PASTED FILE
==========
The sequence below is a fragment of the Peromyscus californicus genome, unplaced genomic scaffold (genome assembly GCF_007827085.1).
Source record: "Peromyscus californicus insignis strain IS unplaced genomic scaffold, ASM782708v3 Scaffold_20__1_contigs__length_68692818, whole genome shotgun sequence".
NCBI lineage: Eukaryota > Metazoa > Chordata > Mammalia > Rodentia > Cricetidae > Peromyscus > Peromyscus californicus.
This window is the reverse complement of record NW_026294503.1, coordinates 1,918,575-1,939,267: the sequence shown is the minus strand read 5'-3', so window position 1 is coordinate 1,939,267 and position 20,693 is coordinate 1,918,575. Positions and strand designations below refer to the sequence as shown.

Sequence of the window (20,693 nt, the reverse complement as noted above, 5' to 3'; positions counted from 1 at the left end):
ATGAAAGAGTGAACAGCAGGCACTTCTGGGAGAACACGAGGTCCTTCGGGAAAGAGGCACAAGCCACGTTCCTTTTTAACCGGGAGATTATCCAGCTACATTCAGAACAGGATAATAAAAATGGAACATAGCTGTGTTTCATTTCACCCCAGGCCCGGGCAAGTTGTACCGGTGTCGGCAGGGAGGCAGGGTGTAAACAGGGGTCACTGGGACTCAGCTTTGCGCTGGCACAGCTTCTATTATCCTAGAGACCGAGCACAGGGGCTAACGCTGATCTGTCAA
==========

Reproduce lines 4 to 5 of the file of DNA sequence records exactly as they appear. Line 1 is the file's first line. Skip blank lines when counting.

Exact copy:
This window is the reverse complement of record NW_026294503.1, coordinates 1,918,575-1,939,267: the sequence shown is the minus strand read 5'-3', so window position 1 is coordinate 1,939,267 and position 20,693 is coordinate 1,918,575. Positions and strand designations below refer to the sequence as shown.

Sequence of the window (20,693 nt, the reverse complement as noted above, 5' to 3'; positions counted from 1 at the left end):